After assimilating all the facts, handicapping tools, and observations, we can honestly say we don’t have any more of a clue than we did two weeks ago.
As everyone knows, we have had Creative Cause as our No. 1 ranked horse just about every week since we started the Derby Dozen back in January.
As a preliminary list, we listed our favorite horses based solely on pedigree. Those on that Jan. 21 list that have made it to the Derby are Alpha, Creative Cause, El Padrino, Liaison, and Sabercat. Of course, others have come along since who have top-class pedigrees. But these obviously have combined pedigree with a solid 2-year-old foundation
Looking back at the first official Derby Dozen list, we had 10 horses listed who are running in the Derby – 1--Creative Cause, 2--Union Rags, 4--El Padrino, 5--Sabercat, 6--Liaison , 8--Gemologist, 9--Hansen, 10--Dullahan, 12--tie between Alpha and Rousing Sermon.
Before we get into selections and wagering angles, we were able to watch every Derby horse on the track this morning, with training hours only until 8 a.m. This is relevant because there were several gallops that either confirmed what we’ve seen earlier or even surpassed them. The one conclusion we came to was that, regardless of the high regard we hold horses like Creative Cause, Union Rags, Hansen, and Bodemester, there just isn’t enough value there when there are so many horses at much higher odds that have almost or equal the chance of winning.
As much as we’ve liked Creative Cause all year and respect his toughness and consistency, there seems to be several issues surrounding him and rumors floating around, even though trainer Mike Harrington insists that the colt is doing well. On that front, we’ll take his word for it. Harrington says his normal practice following a work is to walk two days. Again, we’ll take his word for it. We were looking forward to seeing him gallop today, because he did get wet yesterday and his gallop was certainly nothing to rave about. He finally came out around 7:30 and stood beautifully for a short while, but did nothing but hack around the track the wrong way. It wasn’t even what you’d call a jog. Harrington was on the track waiting for him and was eyeing him pretty closely. When asked about the lack of activity, he said, “I’m saving him for tomorrow.”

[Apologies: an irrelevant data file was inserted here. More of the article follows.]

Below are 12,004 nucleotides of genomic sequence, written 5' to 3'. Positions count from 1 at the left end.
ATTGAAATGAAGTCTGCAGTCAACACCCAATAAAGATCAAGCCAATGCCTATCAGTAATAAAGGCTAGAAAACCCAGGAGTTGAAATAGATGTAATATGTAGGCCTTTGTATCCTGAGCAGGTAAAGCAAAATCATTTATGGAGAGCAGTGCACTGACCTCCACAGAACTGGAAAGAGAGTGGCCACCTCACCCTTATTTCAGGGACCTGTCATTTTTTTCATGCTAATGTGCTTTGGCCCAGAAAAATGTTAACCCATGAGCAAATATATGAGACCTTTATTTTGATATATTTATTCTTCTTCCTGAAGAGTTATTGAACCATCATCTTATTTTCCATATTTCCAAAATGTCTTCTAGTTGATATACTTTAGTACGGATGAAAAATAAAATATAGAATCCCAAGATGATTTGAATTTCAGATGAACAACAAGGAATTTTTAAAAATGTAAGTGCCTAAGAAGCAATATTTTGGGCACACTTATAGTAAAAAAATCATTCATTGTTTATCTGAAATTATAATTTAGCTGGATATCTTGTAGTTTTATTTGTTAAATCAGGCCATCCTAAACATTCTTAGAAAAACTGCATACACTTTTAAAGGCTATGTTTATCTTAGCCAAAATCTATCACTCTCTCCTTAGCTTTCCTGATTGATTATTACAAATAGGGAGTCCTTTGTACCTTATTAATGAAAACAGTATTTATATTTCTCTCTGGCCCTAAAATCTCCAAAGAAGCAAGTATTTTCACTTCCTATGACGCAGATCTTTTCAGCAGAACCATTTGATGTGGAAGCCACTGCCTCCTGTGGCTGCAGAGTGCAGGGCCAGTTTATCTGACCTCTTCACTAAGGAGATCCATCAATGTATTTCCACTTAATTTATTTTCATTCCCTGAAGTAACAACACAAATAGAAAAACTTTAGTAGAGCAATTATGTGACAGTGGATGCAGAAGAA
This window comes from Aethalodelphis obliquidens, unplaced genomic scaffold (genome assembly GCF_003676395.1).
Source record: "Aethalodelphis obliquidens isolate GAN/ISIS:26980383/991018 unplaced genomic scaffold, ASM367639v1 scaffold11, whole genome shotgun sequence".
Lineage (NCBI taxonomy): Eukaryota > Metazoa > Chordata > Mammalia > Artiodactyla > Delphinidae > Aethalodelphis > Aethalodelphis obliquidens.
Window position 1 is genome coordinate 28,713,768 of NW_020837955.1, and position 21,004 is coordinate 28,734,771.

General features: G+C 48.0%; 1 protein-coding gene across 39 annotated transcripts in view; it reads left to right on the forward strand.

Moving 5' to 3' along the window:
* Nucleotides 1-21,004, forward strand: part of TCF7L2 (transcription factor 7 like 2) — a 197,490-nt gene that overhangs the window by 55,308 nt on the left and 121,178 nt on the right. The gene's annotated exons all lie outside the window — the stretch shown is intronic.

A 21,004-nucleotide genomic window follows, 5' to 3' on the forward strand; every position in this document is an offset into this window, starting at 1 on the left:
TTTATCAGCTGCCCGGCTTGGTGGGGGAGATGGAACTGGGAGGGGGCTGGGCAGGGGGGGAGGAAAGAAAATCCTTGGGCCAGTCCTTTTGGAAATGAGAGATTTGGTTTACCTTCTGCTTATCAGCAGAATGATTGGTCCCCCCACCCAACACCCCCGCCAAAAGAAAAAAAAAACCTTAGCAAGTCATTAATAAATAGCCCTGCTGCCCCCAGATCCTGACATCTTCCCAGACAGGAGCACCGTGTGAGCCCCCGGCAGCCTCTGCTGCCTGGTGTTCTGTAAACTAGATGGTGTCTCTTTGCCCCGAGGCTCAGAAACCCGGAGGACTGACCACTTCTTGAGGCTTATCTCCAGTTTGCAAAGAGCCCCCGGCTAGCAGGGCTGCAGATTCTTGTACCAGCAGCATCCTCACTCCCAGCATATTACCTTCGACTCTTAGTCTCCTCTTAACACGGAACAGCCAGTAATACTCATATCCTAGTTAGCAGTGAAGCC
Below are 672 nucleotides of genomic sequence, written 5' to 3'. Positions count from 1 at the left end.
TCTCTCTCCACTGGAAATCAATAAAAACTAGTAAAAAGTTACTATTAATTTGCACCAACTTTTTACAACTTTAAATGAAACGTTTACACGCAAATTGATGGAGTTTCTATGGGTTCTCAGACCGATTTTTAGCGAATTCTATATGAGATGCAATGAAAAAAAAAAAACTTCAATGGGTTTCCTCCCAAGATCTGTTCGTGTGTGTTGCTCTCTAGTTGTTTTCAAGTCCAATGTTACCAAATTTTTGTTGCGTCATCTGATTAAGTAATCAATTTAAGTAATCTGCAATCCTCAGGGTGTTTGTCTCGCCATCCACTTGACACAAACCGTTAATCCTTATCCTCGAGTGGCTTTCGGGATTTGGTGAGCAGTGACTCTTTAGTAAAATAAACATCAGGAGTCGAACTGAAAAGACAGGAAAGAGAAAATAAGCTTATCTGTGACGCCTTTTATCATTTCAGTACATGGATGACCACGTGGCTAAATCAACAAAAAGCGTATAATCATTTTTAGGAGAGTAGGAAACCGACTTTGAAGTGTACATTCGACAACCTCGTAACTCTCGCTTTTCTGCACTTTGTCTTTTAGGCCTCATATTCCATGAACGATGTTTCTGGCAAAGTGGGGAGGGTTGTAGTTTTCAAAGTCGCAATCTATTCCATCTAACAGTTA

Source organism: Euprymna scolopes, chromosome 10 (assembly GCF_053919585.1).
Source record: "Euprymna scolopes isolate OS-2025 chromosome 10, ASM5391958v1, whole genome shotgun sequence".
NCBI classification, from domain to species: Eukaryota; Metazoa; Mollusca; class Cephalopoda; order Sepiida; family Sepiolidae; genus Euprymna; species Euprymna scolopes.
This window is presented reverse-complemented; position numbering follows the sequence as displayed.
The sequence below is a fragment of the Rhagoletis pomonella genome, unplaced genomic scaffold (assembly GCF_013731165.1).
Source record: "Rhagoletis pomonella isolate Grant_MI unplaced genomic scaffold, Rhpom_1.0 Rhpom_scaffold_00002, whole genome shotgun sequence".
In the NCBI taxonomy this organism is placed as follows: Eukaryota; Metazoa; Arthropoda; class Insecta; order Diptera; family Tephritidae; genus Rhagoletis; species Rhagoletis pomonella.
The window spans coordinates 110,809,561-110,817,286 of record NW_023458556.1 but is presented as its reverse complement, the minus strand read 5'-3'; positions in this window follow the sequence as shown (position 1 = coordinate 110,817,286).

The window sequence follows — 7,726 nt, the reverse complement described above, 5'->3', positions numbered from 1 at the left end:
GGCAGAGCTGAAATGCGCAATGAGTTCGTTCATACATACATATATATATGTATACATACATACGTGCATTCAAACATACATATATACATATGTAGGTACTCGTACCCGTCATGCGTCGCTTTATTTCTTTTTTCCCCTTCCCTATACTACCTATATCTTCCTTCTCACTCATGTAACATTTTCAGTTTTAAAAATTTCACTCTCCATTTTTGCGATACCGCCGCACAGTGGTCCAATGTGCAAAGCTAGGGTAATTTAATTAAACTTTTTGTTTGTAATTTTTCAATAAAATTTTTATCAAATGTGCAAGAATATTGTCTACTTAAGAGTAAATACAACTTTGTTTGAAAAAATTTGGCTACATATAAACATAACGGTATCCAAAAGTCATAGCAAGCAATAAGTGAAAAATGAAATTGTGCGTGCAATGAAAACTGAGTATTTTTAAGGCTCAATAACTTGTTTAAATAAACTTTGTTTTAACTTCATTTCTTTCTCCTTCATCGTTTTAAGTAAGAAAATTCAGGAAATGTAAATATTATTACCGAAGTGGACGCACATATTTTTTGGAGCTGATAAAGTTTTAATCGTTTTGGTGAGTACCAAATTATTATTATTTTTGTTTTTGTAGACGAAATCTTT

Creative Cause - Photo by Steve Haskin
So, the bottom line is, we’re going to assume all is well with him. He has a great post, and if you had said all winter that our top pick was going to be 12-1 on the morning line, we would have jumped all over it. I will watch the odds closely and no doubt will play him to some extent, but more apprehensively than I had planned.
As for Union Rags, he’s had some huge moments, especially his final work and the way he schooled in the paddock. His gallops the past couple of days have been OK, and he had exercise rider Peter Brette pulling back on the reins this morning. We still feel there is a good chance he’ll be the favorite, and he obviously is a play in all exotics. But we would have preferred to see him a bit farther out than the 4-post, and there is an awful lot of value out there at much better odds.